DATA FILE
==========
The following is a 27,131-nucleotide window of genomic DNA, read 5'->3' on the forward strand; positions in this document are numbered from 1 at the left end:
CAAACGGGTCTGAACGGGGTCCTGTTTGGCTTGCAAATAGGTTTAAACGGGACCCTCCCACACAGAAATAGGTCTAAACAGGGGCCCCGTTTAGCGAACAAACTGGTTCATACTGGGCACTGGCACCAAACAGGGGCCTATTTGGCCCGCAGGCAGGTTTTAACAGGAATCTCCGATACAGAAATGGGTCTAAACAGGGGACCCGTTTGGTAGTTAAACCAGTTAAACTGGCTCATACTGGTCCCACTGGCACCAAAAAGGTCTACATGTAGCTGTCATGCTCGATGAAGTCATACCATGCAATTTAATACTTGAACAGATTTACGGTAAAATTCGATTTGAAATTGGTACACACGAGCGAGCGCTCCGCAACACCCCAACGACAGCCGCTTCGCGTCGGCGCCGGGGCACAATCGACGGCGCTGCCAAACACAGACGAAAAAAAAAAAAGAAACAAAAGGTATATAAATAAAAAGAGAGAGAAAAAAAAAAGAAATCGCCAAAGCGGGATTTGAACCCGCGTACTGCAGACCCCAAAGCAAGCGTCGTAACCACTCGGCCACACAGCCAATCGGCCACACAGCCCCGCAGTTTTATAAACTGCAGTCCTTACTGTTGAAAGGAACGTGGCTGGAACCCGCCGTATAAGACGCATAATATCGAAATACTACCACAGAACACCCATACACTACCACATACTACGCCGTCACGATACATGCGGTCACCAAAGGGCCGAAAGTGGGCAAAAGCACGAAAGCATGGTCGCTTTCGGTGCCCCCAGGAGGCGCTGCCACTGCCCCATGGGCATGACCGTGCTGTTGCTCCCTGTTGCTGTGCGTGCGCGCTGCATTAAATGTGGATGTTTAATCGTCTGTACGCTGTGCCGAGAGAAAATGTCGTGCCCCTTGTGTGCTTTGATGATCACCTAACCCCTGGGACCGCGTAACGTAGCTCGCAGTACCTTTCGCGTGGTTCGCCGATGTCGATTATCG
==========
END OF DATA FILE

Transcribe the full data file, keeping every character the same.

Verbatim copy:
The following is a 27,131-nucleotide window of genomic DNA, read 5'->3' on the forward strand; positions in this document are numbered from 1 at the left end:
CAAACGGGTCTGAACGGGGTCCTGTTTGGCTTGCAAATAGGTTTAAACGGGACCCTCCCACACAGAAATAGGTCTAAACAGGGGCCCCGTTTAGCGAACAAACTGGTTCATACTGGGCACTGGCACCAAACAGGGGCCTATTTGGCCCGCAGGCAGGTTTTAACAGGAATCTCCGATACAGAAATGGGTCTAAACAGGGGACCCGTTTGGTAGTTAAACCAGTTAAACTGGCTCATACTGGTCCCACTGGCACCAAAAAGGTCTACATGTAGCTGTCATGCTCGATGAAGTCATACCATGCAATTTAATACTTGAACAGATTTACGGTAAAATTCGATTTGAAATTGGTACACACGAGCGAGCGCTCCGCAACACCCCAACGACAGCCGCTTCGCGTCGGCGCCGGGGCACAATCGACGGCGCTGCCAAACACAGACGAAAAAAAAAAAAGAAACAAAAGGTATATAAATAAAAAGAGAGAGAAAAAAAAAAGAAATCGCCAAAGCGGGATTTGAACCCGCGTACTGCAGACCCCAAAGCAAGCGTCGTAACCACTCGGCCACACAGCCAATCGGCCACACAGCCCCGCAGTTTTATAAACTGCAGTCCTTACTGTTGAAAGGAACGTGGCTGGAACCCGCCGTATAAGACGCATAATATCGAAATACTACCACAGAACACCCATACACTACCACATACTACGCCGTCACGATACATGCGGTCACCAAAGGGCCGAAAGTGGGCAAAAGCACGAAAGCATGGTCGCTTTCGGTGCCCCCAGGAGGCGCTGCCACTGCCCCATGGGCATGACCGTGCTGTTGCTCCCTGTTGCTGTGCGTGCGCGCTGCATTAAATGTGGATGTTTAATCGTCTGTACGCTGTGCCGAGAGAAAATGTCGTGCCCCTTGTGTGCTTTGATGATCACCTAACCCCTGGGACCGCGTAACGTAGCTCGCAGTACCTTTCGCGTGGTTCGCCGATGTCGATTATCG